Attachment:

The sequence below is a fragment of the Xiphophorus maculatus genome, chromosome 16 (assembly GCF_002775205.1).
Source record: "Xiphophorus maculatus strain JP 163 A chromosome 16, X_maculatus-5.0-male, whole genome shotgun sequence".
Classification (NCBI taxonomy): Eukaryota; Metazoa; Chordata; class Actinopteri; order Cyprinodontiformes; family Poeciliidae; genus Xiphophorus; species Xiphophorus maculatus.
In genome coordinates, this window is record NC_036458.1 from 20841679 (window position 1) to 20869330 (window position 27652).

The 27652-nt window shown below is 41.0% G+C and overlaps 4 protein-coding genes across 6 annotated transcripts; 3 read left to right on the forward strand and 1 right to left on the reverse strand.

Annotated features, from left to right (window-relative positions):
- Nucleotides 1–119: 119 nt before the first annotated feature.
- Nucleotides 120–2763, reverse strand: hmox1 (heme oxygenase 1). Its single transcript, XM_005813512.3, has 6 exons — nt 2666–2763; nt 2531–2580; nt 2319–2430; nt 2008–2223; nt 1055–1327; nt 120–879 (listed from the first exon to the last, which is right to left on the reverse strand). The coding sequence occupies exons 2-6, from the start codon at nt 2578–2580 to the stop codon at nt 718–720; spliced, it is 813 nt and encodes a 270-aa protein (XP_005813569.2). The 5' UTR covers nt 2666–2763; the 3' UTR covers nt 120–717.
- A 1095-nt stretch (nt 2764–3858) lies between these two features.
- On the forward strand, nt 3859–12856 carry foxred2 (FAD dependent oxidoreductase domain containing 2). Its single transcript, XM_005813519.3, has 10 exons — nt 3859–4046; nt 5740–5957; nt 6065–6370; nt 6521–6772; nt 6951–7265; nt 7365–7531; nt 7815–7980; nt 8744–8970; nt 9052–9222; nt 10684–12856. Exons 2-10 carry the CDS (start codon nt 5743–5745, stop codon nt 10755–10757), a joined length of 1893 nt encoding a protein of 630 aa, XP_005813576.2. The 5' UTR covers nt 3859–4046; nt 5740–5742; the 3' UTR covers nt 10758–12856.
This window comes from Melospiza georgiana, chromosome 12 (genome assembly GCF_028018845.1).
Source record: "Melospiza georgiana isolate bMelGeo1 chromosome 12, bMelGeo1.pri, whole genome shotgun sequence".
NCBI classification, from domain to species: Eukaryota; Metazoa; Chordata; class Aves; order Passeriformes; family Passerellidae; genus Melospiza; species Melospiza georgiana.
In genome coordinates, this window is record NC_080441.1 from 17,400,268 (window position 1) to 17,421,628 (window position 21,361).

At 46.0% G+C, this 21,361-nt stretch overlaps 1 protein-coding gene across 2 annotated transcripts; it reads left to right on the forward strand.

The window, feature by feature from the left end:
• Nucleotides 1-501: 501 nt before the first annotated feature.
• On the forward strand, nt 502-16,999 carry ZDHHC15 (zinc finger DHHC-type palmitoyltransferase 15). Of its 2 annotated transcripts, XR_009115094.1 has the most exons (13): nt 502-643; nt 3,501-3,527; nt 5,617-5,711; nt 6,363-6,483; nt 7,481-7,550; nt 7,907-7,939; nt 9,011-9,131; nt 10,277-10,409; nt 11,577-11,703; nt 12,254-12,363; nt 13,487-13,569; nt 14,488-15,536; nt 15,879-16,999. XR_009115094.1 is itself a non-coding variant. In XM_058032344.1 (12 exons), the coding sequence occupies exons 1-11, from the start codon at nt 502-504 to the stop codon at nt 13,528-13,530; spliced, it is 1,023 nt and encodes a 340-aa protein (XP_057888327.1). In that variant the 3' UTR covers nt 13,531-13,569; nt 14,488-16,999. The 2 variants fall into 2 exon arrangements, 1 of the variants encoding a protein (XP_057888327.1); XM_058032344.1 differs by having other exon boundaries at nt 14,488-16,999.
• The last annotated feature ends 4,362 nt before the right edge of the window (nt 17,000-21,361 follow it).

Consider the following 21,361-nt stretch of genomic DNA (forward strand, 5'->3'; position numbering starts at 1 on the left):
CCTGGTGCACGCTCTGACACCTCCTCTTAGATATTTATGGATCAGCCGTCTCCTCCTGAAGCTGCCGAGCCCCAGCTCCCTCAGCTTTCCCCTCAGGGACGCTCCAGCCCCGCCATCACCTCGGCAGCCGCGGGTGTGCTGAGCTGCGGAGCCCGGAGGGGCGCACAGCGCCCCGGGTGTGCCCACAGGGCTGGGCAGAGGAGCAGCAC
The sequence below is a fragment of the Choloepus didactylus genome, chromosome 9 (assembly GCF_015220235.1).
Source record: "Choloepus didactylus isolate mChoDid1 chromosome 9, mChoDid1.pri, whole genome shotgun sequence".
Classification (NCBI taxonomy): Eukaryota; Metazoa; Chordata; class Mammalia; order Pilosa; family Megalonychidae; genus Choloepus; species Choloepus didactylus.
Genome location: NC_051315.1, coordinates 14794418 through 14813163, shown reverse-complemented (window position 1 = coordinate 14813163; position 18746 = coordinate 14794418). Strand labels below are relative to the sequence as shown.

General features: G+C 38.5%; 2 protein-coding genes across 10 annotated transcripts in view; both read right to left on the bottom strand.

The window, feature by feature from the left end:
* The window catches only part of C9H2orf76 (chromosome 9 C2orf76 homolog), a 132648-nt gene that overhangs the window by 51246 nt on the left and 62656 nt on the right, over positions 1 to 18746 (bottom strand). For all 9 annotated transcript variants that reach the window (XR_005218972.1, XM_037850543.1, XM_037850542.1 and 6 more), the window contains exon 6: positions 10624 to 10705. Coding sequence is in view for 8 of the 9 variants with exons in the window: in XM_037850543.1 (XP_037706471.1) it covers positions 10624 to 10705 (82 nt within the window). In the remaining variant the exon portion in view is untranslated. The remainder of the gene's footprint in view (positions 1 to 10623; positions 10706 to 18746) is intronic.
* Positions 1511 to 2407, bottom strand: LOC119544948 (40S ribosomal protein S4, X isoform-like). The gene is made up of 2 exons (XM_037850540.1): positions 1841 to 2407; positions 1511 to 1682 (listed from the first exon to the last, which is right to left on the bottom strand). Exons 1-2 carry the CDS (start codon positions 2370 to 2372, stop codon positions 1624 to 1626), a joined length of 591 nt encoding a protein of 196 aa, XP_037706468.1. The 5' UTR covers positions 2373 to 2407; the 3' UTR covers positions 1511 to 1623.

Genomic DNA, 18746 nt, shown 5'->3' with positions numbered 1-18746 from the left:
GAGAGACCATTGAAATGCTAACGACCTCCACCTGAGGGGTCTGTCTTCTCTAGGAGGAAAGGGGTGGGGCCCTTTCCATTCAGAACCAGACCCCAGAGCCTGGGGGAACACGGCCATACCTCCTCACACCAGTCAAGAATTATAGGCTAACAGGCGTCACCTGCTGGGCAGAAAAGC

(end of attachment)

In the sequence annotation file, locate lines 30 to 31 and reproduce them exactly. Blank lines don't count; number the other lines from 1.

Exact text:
Genomic DNA, 18746 nt, shown 5'->3' with positions numbered 1-18746 from the left:
GAGAGACCATTGAAATGCTAACGACCTCCACCTGAGGGGTCTGTCTTCTCTAGGAGGAAAGGGGTGGGGCCCTTTCCATTCAGAACCAGACCCCAGAGCCTGGGGGAACACGGCCATACCTCCTCACACCAGTCAAGAATTATAGGCTAACAGGCGTCACCTGCTGGGCAGAAAAGC